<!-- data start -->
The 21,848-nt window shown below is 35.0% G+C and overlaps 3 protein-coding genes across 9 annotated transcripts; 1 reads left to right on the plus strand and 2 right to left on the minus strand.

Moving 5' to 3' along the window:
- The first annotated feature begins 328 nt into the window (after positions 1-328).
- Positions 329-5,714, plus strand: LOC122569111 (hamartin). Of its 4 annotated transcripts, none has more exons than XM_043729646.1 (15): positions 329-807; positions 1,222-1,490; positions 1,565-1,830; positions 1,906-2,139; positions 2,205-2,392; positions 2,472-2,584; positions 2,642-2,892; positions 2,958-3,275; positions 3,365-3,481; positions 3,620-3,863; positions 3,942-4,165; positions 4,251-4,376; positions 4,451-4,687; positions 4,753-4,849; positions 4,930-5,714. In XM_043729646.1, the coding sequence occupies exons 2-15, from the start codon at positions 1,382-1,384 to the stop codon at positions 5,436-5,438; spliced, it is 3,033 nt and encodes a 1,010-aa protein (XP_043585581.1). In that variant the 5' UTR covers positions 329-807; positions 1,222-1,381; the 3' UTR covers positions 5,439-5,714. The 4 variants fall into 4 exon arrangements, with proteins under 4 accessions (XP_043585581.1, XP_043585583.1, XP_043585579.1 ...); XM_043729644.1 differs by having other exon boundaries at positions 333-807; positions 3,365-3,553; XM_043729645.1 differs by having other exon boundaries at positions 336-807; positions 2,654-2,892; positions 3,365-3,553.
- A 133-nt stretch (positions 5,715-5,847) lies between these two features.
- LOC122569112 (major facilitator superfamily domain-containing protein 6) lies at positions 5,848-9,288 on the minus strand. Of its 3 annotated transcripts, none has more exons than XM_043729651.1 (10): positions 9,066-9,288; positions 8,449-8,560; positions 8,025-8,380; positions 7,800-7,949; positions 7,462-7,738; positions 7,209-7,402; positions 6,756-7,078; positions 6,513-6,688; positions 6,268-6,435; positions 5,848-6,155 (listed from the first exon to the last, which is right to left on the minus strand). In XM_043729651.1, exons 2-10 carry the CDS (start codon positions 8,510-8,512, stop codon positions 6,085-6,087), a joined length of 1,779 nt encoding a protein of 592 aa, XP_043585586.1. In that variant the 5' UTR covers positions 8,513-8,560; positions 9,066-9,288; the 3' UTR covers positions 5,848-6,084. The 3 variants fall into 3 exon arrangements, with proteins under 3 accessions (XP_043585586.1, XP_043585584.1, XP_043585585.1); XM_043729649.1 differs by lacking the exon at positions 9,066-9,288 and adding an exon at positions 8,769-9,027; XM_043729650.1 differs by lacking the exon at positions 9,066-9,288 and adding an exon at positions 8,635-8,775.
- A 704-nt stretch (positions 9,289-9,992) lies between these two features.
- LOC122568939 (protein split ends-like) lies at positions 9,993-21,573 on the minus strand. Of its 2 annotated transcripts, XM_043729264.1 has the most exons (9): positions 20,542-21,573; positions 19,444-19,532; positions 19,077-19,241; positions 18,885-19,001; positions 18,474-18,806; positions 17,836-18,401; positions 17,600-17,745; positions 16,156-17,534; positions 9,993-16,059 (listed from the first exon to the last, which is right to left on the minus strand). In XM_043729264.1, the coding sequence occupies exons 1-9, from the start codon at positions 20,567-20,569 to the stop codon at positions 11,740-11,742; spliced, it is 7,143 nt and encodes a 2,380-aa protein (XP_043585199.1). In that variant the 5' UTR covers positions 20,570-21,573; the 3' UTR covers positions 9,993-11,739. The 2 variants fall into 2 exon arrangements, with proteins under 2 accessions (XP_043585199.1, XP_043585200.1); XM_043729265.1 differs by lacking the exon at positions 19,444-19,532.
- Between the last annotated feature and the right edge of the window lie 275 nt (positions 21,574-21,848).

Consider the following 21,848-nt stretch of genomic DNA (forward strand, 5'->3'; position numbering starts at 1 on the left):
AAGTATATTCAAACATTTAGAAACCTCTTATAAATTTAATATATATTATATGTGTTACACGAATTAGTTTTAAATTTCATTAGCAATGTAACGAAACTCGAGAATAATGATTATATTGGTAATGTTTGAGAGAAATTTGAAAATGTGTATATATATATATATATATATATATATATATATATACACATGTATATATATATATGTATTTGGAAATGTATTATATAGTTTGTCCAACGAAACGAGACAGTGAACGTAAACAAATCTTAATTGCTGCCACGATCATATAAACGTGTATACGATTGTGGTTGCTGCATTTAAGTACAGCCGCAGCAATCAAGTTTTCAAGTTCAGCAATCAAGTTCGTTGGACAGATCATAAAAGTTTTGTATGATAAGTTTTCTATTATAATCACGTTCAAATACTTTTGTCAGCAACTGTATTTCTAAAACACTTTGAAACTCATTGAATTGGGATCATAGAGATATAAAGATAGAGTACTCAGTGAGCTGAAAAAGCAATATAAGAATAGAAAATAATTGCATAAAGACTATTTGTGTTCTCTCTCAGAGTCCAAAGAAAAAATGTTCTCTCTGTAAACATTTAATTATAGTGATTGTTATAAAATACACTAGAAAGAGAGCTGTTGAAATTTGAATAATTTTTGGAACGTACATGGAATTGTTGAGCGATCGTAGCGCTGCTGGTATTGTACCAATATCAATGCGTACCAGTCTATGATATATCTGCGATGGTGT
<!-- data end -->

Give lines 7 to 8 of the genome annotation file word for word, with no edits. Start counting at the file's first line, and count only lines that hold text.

- A 704-nt stretch (positions 9,289-9,992) lies between these two features.
- LOC122568939 (protein split ends-like) lies at positions 9,993-21,573 on the minus strand. Of its 2 annotated transcripts, XM_043729264.1 has the most exons (9): positions 20,542-21,573; positions 19,444-19,532; positions 19,077-19,241; positions 18,885-19,001; positions 18,474-18,806; positions 17,836-18,401; positions 17,600-17,745; positions 16,156-17,534; positions 9,993-16,059 (listed from the first exon to the last, which is right to left on the minus strand). In XM_043729264.1, the coding sequence occupies exons 1-9, from the start codon at positions 20,567-20,569 to the stop codon at positions 11,740-11,742; spliced, it is 7,143 nt and encodes a 2,380-aa protein (XP_043585199.1). In that variant the 5' UTR covers positions 20,570-21,573; the 3' UTR covers positions 9,993-11,739. The 2 variants fall into 2 exon arrangements, with proteins under 2 accessions (XP_043585199.1, XP_043585200.1); XM_043729265.1 differs by lacking the exon at positions 19,444-19,532.